(Review Source)

Steve Sailer1
Taki Mag



(Reviewers' Site/Bio)

  • Kal Penn Got Stoned, by Steve Sailer
    (”A Very Harold & Kumar Christmas” is briefly mentioned in this.)
    Oddly enough, this vicious 2008 rock-throwing Republican assault on a movie star (Kumar from the Harold & Kumar movies) doesn't appear to have gotten any media attention whatsoever before Penn's tweet today. Here's a 2008 local newspaper account of Kal Penn's late August visit to the U. of Florida that leaves out all mention of...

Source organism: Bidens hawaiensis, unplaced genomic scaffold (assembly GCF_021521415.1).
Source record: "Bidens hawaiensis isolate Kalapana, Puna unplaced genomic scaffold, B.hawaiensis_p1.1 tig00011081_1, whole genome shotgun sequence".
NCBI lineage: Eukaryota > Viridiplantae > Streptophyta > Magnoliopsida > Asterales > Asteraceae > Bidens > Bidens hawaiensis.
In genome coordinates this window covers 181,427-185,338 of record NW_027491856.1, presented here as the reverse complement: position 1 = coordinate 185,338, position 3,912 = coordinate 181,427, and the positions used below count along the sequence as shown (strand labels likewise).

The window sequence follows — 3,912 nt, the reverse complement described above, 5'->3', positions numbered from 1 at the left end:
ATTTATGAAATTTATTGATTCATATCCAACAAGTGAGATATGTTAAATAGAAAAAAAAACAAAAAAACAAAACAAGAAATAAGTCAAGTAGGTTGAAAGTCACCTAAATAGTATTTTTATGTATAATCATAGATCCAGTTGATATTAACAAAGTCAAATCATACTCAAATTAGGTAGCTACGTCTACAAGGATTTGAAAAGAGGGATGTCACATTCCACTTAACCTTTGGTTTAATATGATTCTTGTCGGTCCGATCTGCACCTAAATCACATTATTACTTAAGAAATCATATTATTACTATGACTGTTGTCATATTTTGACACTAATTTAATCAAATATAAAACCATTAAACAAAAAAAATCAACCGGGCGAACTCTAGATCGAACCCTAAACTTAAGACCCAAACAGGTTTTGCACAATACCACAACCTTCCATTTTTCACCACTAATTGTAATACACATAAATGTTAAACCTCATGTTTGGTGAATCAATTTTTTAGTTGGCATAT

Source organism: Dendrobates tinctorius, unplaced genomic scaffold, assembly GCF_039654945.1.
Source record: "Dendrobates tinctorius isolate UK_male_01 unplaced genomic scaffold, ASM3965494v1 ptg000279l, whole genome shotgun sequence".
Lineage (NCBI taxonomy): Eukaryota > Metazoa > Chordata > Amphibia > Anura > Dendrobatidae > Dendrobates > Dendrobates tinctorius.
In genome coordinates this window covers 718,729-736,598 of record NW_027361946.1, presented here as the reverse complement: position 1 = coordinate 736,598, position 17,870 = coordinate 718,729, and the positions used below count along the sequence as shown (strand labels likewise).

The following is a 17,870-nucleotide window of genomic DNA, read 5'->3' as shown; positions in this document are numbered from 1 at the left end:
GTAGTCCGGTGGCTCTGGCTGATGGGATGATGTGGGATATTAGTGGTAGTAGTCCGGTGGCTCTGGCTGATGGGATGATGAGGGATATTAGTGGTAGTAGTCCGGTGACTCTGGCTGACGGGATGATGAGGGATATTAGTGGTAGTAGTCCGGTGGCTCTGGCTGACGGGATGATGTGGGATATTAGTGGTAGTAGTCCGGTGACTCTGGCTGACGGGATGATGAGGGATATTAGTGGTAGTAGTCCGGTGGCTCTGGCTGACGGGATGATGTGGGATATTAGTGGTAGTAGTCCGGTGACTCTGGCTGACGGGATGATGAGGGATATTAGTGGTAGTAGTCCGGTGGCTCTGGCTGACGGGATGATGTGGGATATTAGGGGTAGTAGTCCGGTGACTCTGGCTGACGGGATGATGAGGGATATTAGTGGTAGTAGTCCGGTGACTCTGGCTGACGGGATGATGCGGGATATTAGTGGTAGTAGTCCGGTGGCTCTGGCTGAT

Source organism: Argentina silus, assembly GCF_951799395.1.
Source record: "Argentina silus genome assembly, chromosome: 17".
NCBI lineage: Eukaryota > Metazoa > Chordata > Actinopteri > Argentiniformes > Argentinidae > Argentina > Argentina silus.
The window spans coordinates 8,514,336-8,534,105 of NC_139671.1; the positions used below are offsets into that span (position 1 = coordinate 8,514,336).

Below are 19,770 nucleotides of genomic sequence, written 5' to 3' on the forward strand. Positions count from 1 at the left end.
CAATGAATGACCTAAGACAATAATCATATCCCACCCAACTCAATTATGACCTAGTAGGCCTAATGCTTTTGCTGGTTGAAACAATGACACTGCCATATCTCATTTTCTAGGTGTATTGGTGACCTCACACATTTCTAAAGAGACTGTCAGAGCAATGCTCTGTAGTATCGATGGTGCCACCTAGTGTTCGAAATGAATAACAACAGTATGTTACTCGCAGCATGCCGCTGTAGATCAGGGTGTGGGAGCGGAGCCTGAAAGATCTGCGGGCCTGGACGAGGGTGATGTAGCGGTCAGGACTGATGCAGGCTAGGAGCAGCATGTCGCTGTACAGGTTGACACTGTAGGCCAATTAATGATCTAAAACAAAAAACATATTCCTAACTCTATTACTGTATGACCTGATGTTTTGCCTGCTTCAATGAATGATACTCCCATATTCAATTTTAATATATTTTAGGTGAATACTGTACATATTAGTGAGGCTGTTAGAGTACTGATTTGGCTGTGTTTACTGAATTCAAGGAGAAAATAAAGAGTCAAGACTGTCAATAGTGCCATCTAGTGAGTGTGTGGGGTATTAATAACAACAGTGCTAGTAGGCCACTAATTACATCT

...
    (Review Source)

Acculturated1
Acculturated



(Reviewers' Site/Bio)

  • We Miss "Elf" – and Other Decent Christmas Movies
    (”A Very Harold & Kumar Christmas” is briefly mentioned in this.)